Quantum – Sensing oil leaks
To minimize potential damage from underground oil and gas leaks, Oak Ridge National Laboratory is co-developing a quantum sensing system to detect pipeline leaks more quickly.
Currently, fiber-optic sensing cables running through or around pipes detect fluid flow and leaks with signals from classical light sources. The new system by the University of Oklahoma, Louisiana State University and ORNL will replace classical light with quantum light originating from entanglement. Quantum-entangled light sources create less background noise than classical light and are sensitive to smaller signals.
“We’ve shown in many other systems that there are signals that are so small that they’re hidden by the classical noise, but you can see them with the quantum noise,” ORNL’s Raphael Pooser said.
OU researchers are building the machine that produces entangled particles. The team will evaluate the system at ORNL and then perform a 5,000-foot deep well test at LSU. – Alexandra DeMarco
Media contact: Sara Shoemaker, 865.576.9219, email@example.com
Caption: ORNL’s particle entanglement machine is a precursor to the device that University of Oklahoma researchers are building, which will produce entangled quantum particles for quantum sensing to detect underground pipeline leaks. Credit: ORNL, U.S. Dept. of Energy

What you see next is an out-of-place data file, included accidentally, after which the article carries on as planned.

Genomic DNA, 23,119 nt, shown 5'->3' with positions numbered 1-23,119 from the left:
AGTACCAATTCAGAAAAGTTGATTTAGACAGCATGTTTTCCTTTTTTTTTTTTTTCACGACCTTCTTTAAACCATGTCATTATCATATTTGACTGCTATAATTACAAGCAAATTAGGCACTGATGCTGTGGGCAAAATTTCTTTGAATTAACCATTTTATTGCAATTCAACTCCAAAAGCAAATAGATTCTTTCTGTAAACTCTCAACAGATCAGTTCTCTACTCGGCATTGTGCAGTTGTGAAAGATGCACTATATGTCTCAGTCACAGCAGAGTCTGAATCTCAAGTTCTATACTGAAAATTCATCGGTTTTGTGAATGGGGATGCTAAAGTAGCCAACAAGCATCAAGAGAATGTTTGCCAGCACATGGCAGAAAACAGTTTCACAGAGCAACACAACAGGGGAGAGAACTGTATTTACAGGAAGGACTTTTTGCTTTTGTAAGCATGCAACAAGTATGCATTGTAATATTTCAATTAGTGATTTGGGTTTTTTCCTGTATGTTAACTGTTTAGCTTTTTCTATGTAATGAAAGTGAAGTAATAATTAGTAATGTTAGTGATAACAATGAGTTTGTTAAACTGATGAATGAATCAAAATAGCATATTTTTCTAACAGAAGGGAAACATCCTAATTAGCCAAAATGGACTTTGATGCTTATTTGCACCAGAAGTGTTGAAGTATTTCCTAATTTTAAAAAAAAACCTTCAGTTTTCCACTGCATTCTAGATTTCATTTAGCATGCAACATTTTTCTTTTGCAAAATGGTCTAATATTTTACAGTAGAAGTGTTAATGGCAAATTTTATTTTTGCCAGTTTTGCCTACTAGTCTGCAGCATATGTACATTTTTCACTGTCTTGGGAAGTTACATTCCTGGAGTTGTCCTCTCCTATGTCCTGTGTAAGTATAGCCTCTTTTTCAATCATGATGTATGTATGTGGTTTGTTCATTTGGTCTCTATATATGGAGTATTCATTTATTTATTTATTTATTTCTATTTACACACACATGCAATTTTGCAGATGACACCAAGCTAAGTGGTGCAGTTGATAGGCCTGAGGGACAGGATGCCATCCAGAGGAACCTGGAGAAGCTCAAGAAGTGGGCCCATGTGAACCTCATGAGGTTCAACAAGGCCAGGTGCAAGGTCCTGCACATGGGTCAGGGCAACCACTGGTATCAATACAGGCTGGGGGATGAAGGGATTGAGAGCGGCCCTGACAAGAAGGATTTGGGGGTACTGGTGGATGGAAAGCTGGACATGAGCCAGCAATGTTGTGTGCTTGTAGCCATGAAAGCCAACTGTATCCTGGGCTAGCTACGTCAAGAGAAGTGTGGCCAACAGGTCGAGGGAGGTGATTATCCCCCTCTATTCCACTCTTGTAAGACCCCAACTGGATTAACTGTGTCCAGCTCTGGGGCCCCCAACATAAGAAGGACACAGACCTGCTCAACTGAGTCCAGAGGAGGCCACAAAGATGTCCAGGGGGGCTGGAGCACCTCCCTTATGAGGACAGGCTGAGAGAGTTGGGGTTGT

Manufacturing – To infinity and beyond
A research team at Oak Ridge National Laboratory have 3D printed a thermal protection shield, or TPS, for a capsule that will launch with the Cygnus cargo spacecraft as part of the supply mission to the International Space Station. The launch will mark the first time an additively manufactured TPS has been sent to space.
Scientists worked with NASA to develop materials designed to withstand extreme temperatures encountered when objects reenter the atmosphere. The TPS protects a basketball-sized capsule that was developed by the University of Kentucky as a testbed for entry system technologies.
“This is an opportunity to gain flight experience on new materials,” ORNL’s Greg Larsen said. “Additive manufacturing enables automated, rapid production and opens up new design opportunities for using lightweight materials in spacecraft.”
Equipped with sensors that record and transmit data to monitor performance, the capsule is anticipated to return to earth before the end of 2021.
Media contact: Jennifer Burke, 865.414.6835, firstname.lastname@example.org
Caption: A 3D printed thermal protection shield, produced by ORNL researchers for NASA, is part of a cargo spacecraft bound for the International Space Station. The shield was printed at the Department of Energy’s Manufacturing Demonstration Facility at ORNL. Credit: ORNL, U.S. Dept. of Energy